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In Tribute

I spent a large part of the afternoon considering the life of one Gnome (as introduced to me in this myth). The national broadsheet published a number of reports, and I compared it with the little prior knowledge I had from my explorations from the myth. Terms like master-builder and prime architect rang true enough, but there was an awkward portion, oddly the ending portion of the last printed report, which quoted the man himself on ‘being No. 2’ (the man’s own words) and being under a ‘shadow’ (the writer’s words). It felt awkward because the writer had a difficult point to bring up, and the point could only be addressed appropriately by the party concerned, but the writer knew that too.

The bulk of what was printed was about his service to the country (the words 贡献 best capture the flavor), which was genuinely remarkable, and which takes quite an effort to begin to appreciate. (The fact is that most of my recruits wouldn’t quite know who he was, or how their lives have been influenced by him.) I’ve made the effort before, and today, as a young man of twenty, I found myself looking out for what it was that those who wrote about him or were quoted speaking about him remembered and identified as key to the man. There were many things.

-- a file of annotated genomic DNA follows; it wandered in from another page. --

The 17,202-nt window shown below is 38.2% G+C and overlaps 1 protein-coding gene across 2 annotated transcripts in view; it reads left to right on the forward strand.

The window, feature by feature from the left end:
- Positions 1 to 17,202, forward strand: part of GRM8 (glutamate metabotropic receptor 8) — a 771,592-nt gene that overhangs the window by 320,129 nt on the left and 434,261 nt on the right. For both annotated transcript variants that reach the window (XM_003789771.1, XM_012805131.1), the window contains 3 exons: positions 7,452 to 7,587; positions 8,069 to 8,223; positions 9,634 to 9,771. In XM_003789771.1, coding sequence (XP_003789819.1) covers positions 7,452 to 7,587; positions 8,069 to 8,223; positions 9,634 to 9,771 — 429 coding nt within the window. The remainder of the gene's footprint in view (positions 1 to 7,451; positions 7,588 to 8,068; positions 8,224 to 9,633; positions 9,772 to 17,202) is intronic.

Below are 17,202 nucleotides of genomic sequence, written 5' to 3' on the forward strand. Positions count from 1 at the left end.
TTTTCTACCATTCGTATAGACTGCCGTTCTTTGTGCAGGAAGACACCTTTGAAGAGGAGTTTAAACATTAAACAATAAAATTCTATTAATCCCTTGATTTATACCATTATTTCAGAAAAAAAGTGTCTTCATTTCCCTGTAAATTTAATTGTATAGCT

There were many things, but in the spirit of my inquiry, if I had to choose a few, they would all have to do with Character, as we term it. His integrity and ‘dedication to the betterment of the lot of his fellow man’ stand out, as do accounts of his working style and the ‘moral authority’ he wielded. Another sentence I remember mentioned how he brought ‘the gold standard’ to public service: ‘probity and total reliability’. As to what motivated such a gifted man to choose to contribute in the ways he did, intellectually, at least, it was because (I quote the words of his widow) ‘he enjoyed the challenge’.

There are many things to appreciate about the man, and many things to admire, but the small way I choose to remember is to realize that there are many things to work towards in a life, and generally the betterment of others’ lives is the worthiest thing, but with regards to personal satisfaction at least, there are many worse reasons to do things than the challenge of them.

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